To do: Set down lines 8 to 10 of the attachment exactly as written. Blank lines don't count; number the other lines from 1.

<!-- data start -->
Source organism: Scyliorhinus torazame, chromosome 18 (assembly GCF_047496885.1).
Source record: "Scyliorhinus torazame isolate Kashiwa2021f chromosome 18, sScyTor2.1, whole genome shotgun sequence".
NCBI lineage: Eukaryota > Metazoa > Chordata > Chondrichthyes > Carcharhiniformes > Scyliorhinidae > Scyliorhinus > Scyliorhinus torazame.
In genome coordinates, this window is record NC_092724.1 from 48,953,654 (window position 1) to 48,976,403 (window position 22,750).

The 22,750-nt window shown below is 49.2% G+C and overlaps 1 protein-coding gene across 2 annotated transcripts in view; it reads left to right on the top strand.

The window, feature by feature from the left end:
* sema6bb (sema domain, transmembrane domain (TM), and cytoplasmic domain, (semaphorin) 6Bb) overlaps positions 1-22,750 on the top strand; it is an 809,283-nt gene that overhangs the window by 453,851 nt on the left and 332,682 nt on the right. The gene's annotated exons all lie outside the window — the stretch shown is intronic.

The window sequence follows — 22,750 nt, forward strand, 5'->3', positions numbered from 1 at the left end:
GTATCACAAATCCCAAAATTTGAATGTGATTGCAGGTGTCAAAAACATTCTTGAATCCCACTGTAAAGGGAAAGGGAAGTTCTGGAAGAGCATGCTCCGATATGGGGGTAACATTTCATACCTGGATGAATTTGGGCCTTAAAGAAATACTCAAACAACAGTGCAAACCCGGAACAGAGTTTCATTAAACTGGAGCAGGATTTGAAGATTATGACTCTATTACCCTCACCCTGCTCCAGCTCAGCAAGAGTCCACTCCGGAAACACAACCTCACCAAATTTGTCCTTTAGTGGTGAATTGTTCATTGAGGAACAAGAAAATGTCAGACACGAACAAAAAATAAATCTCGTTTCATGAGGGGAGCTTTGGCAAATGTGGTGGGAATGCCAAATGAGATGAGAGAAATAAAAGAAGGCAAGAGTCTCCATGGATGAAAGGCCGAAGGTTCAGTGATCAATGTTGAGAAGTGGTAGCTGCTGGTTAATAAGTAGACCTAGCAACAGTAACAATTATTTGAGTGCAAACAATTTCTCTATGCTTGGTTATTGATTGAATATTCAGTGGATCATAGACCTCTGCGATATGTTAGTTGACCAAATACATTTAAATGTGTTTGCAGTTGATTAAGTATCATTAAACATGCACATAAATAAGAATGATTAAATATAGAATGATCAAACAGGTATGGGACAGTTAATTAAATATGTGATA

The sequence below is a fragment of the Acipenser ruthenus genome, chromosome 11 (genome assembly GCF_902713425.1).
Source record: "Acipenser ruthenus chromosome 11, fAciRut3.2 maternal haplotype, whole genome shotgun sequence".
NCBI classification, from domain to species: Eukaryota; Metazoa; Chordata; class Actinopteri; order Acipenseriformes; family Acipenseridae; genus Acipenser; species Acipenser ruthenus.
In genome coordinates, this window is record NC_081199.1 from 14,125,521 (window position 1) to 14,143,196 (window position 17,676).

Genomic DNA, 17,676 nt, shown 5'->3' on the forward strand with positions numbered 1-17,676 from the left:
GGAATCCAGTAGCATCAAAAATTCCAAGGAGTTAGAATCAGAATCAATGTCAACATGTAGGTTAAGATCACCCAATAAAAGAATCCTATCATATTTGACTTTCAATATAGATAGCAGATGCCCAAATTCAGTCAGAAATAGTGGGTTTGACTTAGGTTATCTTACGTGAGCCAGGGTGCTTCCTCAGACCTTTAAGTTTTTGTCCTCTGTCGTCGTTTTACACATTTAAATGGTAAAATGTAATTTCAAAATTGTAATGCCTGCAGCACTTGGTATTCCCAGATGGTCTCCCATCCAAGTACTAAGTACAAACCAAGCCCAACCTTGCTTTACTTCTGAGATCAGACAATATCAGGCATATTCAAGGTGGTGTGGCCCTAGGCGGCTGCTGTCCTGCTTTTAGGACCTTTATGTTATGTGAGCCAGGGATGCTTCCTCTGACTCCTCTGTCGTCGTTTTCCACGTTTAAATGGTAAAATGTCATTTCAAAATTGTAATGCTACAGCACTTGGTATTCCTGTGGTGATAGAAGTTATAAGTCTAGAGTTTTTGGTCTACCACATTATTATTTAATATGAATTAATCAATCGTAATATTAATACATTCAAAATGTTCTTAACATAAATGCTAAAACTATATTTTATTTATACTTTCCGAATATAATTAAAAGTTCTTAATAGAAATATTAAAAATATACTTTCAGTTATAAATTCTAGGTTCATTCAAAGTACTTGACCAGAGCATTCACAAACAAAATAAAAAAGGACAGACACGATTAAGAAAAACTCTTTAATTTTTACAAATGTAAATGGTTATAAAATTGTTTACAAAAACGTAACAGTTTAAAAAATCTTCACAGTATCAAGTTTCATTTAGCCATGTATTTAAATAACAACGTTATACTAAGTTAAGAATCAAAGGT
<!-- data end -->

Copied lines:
The window sequence follows — 22,750 nt, forward strand, 5'->3', positions numbered from 1 at the left end:
GTATCACAAATCCCAAAATTTGAATGTGATTGCAGGTGTCAAAAACATTCTTGAATCCCACTGTAAAGGGAAAGGGAAGTTCTGGAAGAGCATGCTCCGATATGGGGGTAACATTTCATACCTGGATGAATTTGGGCCTTAAAGAAATACTCAAACAACAGTGCAAACCCGGAACAGAGTTTCATTAAACTGGAGCAGGATTTGAAGATTATGACTCTATTACCCTCACCCTGCTCCAGCTCAGCAAGAGTCCACTCCGGAAACACAACCTCACCAAATTTGTCCTTTAGTGGTGAATTGTTCATTGAGGAACAAGAAAATGTCAGACACGAACAAAAAATAAATCTCGTTTCATGAGGGGAGCTTTGGCAAATGTGGTGGGAATGCCAAATGAGATGAGAGAAATAAAAGAAGGCAAGAGTCTCCATGGATGAAAGGCCGAAGGTTCAGTGATCAATGTTGAGAAGTGGTAGCTGCTGGTTAATAAGTAGACCTAGCAACAGTAACAATTATTTGAGTGCAAACAATTTCTCTATGCTTGGTTATTGATTGAATATTCAGTGGATCATAGACCTCTGCGATATGTTAGTTGACCAAATACATTTAAATGTGTTTGCAGTTGATTAAGTATCATTAAACATGCACATAAATAAGAATGATTAAATATAGAATGATCAAACAGGTATGGGACAGTTAATTAAATATGTGATA

The sequence below is a fragment of the Acipenser ruthenus genome, chromosome 11 (genome assembly GCF_902713425.1).